Have you ever wondered what you’ve been saving all your hard earned money for? You probably answered with the obvious—retirement. But let’s be more specific; what is retirement? What does retirement mean? Does it mean quitting your job and spending the rest of your life on a golf course? I doubt you’d be golfing long before you’re just as board with golf as you were at the job you retired from.
I think a better description of retirement is “financial independence.” This means different things to different people, but I suggest it means you no longer HAVE to work, because your money works for you. It does not necessarily mean you quit working, but in retirement you only do the kind of work you want to do. To get there, you need to have saved enough money so that you can live off the earnings of the money you’ve accumulated.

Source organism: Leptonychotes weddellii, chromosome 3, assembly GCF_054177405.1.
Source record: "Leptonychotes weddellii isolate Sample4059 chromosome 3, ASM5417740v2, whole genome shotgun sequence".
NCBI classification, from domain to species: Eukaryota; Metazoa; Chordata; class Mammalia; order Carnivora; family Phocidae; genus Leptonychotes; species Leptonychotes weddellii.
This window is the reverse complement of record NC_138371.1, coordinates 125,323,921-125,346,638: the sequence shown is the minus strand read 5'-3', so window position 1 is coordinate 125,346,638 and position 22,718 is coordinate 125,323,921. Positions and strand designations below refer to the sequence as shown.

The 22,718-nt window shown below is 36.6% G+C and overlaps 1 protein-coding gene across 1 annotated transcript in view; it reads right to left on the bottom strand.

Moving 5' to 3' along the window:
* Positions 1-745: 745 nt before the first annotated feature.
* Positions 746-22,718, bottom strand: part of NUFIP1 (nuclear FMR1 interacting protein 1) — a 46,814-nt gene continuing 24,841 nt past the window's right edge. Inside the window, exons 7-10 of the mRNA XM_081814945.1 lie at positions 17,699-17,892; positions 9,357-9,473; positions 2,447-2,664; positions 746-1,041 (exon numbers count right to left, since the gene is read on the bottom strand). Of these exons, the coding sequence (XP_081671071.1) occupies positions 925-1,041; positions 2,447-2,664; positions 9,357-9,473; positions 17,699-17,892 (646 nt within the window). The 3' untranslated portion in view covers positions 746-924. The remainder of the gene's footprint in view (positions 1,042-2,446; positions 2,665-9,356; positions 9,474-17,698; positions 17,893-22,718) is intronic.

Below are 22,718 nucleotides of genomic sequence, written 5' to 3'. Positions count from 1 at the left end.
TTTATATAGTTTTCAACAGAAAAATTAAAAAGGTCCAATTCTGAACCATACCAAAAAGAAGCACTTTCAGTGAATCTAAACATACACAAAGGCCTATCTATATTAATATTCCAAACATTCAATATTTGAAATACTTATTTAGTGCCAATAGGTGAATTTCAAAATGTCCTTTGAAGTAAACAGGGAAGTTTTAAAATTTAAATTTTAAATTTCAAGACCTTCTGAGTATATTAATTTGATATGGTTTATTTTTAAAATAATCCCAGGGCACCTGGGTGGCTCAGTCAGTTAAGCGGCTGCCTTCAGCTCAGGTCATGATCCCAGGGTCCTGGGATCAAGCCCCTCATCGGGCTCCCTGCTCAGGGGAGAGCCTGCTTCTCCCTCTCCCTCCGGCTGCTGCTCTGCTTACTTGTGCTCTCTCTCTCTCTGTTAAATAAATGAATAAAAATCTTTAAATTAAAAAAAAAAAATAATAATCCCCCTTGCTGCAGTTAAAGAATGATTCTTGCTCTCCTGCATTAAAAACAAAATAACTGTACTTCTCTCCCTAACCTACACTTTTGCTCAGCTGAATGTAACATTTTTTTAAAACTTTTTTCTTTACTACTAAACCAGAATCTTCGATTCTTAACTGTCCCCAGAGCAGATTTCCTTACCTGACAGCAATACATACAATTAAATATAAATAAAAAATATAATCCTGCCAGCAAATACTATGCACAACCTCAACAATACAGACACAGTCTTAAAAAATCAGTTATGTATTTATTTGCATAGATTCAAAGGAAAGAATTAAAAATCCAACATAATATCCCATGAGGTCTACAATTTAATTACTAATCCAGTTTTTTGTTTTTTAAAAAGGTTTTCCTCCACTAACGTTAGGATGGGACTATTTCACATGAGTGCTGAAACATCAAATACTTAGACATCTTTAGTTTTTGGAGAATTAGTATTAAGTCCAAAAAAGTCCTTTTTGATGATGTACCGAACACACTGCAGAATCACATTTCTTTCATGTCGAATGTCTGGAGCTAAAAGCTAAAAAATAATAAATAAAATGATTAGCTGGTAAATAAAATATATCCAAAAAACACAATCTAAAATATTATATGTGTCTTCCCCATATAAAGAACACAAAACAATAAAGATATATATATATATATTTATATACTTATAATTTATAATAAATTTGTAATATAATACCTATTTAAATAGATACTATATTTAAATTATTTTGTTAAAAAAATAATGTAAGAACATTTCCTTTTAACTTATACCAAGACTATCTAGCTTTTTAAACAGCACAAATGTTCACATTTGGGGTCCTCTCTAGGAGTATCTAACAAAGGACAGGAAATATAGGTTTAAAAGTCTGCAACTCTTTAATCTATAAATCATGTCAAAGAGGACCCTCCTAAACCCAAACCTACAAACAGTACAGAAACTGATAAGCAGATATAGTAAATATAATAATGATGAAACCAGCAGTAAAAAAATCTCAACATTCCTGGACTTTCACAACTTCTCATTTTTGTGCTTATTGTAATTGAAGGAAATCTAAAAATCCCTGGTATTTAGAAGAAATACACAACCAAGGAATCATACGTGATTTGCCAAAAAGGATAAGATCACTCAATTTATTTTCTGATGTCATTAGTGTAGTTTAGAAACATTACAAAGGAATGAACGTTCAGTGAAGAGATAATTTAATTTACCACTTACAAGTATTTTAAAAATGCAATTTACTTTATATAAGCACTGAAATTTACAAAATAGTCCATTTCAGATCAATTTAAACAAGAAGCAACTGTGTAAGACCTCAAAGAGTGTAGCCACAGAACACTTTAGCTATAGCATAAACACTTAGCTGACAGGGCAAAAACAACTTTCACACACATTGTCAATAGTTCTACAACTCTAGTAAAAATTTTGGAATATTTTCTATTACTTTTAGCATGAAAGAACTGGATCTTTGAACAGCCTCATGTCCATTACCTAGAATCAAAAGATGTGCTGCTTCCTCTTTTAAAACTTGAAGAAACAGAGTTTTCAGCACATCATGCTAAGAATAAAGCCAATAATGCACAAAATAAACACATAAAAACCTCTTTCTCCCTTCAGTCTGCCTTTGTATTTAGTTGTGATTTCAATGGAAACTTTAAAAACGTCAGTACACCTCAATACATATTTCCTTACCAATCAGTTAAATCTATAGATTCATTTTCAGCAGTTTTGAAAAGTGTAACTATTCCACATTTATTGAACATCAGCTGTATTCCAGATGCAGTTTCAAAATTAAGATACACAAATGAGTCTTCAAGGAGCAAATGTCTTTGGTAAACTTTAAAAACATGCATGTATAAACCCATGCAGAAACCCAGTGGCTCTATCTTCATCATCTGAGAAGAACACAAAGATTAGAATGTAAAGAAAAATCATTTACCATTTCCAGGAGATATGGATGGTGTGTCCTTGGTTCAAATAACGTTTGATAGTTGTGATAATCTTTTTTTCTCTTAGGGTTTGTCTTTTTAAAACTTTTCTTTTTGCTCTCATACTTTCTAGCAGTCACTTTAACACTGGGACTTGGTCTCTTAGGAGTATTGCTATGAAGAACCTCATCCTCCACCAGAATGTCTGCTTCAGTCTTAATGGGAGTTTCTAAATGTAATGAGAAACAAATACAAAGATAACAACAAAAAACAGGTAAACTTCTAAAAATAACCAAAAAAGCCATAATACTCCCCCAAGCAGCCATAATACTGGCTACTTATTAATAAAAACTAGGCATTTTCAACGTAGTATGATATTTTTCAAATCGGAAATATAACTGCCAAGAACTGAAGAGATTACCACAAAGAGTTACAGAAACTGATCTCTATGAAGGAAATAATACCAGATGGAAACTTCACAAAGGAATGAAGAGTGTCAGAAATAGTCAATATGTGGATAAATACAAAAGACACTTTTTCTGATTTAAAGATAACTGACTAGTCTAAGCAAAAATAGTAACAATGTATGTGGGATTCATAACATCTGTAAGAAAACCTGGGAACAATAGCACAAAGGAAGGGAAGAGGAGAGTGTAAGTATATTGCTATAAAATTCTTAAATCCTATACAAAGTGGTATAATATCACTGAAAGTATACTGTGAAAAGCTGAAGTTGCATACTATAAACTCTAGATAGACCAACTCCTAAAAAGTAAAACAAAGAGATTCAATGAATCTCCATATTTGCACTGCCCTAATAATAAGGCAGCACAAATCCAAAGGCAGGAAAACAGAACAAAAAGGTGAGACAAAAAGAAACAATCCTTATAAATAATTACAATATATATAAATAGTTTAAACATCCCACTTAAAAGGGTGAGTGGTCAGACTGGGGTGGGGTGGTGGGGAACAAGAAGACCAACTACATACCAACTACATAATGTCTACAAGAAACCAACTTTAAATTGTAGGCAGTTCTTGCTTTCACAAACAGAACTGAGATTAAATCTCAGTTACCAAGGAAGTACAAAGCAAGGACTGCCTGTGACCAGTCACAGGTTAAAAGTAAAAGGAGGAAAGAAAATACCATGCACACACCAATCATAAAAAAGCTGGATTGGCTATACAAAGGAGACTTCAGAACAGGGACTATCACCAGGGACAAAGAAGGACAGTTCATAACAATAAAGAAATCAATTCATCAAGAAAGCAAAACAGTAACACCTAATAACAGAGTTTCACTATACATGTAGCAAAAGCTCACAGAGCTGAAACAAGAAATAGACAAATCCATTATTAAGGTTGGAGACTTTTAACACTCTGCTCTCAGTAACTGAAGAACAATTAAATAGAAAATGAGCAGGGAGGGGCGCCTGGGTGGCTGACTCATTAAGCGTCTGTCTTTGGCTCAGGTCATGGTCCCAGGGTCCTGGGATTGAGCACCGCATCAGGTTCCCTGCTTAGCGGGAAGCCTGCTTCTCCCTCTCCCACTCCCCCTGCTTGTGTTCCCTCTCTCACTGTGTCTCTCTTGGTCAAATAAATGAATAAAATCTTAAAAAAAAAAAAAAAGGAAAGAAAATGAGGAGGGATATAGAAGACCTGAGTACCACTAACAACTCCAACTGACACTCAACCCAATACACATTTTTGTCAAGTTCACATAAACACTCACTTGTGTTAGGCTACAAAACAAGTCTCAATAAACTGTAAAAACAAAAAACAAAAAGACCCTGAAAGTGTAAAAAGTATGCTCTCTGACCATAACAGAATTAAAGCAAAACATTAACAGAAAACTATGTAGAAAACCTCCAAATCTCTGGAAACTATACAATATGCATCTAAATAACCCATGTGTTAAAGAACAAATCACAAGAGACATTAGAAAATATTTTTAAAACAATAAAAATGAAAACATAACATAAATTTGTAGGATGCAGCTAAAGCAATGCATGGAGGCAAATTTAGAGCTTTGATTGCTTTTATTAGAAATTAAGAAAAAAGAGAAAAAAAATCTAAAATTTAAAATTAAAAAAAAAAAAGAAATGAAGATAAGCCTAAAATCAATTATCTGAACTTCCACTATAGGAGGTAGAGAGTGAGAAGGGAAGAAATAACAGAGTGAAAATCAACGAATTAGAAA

So have you ever estimated how much money you’d need to save—your “Number”? Most people have no idea. It’s hard to stay motivated saving for some unidentified goal, but when you have a rough idea of your “Number,” saving and investing become a lot more interesting. This is because every time you put money away, you know just how much closer you are to reaching financial independence.
Figuring out your Number is less than perfect because there are many factors that are hard to predict. Variables like inflation, investment returns, health care costs and time in retirement, can dramatically change your Number. There are many more accurate ways to forecast how much you need, but here’s a simple formula you can play with today. Estimate how much money you would need to live per month. Multiply that by 12 and divide that by .04.
For example, let’s assume you need $4,000 per month to live happily ever after. Multiply that by 12 to get an annual income of $48,000. Then divide that by .04. In this example you would need $1,200,000 invested to earn $4,000 per month for as long as you live.
It’s a VERY rough estimate, but it can give you an idea of how much you need invested to live off the earnings instead of working. This calculation will show you how near or far you are from retirement. You should do a more comprehensive retirement analysis, because this estimate is very imprecise, but a rough estimate is better than none at all.